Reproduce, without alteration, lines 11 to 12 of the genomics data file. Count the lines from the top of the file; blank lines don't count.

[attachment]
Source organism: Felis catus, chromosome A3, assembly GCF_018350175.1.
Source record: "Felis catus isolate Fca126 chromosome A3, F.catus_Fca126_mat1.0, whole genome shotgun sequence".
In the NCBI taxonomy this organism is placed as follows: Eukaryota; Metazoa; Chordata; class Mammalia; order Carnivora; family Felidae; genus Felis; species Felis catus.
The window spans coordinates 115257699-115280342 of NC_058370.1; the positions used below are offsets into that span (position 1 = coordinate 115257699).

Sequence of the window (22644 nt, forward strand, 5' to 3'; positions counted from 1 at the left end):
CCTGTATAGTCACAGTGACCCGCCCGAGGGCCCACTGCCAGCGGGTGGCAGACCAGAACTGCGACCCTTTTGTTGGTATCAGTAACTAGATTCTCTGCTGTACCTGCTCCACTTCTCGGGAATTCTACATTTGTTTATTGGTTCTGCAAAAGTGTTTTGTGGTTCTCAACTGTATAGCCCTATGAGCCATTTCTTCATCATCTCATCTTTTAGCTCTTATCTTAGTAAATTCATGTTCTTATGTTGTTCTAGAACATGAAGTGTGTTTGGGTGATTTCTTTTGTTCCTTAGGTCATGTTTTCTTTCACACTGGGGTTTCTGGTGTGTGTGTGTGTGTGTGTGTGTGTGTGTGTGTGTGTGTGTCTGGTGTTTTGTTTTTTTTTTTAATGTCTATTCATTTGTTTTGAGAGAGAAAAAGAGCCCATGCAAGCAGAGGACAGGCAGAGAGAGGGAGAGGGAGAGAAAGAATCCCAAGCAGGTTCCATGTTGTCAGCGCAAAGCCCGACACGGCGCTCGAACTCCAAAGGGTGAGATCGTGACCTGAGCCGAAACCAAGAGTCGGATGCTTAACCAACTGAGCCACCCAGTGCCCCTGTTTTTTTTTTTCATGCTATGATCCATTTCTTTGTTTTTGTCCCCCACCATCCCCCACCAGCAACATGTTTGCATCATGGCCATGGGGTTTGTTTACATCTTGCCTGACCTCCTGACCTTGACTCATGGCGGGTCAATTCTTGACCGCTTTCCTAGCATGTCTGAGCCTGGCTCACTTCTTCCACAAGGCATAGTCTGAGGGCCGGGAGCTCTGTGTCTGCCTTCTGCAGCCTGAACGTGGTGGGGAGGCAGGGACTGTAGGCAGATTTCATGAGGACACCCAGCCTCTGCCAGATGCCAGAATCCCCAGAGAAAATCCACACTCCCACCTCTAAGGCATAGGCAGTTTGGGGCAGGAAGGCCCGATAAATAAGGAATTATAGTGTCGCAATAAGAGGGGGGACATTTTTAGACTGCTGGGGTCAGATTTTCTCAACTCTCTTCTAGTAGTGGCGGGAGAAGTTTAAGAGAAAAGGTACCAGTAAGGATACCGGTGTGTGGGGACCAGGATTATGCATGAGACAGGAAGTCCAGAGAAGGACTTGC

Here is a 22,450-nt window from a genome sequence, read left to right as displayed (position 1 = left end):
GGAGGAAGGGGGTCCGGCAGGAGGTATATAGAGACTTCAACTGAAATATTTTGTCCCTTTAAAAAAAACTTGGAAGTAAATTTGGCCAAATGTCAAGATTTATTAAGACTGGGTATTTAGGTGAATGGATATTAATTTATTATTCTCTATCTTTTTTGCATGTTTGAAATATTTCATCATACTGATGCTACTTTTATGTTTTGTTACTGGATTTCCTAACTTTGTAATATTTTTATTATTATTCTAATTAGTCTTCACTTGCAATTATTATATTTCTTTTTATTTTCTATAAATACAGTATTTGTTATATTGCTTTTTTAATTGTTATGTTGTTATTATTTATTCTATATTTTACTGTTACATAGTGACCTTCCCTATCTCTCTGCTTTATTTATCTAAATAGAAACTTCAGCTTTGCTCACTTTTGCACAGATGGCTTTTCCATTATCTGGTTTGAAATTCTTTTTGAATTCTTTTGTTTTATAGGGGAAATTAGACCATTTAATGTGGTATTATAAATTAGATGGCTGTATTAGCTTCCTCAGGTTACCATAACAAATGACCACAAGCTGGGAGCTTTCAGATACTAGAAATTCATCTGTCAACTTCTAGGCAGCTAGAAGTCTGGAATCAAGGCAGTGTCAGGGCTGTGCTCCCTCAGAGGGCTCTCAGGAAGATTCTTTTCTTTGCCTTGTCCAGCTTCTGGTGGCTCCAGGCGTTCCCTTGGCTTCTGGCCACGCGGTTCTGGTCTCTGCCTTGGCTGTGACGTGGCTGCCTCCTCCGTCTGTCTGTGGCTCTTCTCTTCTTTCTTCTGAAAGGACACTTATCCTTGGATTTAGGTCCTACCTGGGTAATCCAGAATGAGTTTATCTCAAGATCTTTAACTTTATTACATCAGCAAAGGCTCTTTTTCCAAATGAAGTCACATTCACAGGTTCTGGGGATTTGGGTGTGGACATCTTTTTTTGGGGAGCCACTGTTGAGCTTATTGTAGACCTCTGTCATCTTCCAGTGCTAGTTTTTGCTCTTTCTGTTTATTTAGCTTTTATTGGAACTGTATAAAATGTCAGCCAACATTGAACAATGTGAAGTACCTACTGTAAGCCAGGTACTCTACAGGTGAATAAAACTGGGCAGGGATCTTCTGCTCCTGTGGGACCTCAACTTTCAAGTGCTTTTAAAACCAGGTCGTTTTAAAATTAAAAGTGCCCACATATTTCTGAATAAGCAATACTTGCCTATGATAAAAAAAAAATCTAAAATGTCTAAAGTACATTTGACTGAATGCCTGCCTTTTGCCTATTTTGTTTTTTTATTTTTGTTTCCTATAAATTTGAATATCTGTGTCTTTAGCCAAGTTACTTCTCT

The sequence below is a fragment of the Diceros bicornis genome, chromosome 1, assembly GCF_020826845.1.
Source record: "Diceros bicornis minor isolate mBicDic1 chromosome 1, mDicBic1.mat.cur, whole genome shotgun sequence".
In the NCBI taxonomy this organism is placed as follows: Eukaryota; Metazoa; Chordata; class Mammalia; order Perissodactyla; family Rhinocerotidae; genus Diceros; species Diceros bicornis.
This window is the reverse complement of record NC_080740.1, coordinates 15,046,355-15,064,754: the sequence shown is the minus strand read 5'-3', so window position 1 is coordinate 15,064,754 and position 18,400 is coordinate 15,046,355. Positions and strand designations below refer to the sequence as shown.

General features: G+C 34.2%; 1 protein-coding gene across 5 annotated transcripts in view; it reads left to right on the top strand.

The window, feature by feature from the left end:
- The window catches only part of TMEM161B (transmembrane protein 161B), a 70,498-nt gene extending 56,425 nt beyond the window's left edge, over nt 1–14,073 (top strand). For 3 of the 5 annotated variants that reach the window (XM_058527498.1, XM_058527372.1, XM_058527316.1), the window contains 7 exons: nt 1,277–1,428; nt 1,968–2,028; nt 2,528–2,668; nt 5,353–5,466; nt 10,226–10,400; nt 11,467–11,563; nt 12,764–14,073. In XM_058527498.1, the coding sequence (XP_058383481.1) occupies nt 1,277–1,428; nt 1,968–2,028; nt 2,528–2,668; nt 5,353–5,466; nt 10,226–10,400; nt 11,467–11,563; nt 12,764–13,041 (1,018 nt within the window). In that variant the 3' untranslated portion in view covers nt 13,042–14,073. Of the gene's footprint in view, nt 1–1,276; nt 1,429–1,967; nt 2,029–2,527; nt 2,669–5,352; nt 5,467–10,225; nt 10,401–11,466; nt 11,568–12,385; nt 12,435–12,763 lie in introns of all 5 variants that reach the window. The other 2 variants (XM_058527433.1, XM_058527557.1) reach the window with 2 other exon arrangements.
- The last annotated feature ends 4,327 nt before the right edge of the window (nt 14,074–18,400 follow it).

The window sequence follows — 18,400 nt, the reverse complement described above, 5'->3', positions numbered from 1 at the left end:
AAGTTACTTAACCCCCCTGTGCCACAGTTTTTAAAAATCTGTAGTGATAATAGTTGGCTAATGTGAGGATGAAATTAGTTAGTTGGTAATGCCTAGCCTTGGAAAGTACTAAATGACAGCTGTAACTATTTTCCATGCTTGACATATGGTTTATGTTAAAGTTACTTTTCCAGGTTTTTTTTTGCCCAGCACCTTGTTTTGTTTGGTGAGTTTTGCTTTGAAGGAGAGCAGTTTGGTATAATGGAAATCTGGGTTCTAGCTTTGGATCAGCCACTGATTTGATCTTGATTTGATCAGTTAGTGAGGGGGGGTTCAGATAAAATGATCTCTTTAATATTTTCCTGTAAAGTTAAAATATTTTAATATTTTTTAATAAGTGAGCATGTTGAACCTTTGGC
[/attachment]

In the NCBI taxonomy this organism is placed as follows: Eukaryota; Metazoa; Chordata; class Mammalia; order Perissodactyla; family Rhinocerotidae; genus Diceros; species Diceros bicornis.
This window is the reverse complement of record NC_080740.1, coordinates 15,046,355-15,064,754: the sequence shown is the minus strand read 5'-3', so window position 1 is coordinate 15,064,754 and position 18,400 is coordinate 15,046,355. Positions and strand designations below refer to the sequence as shown.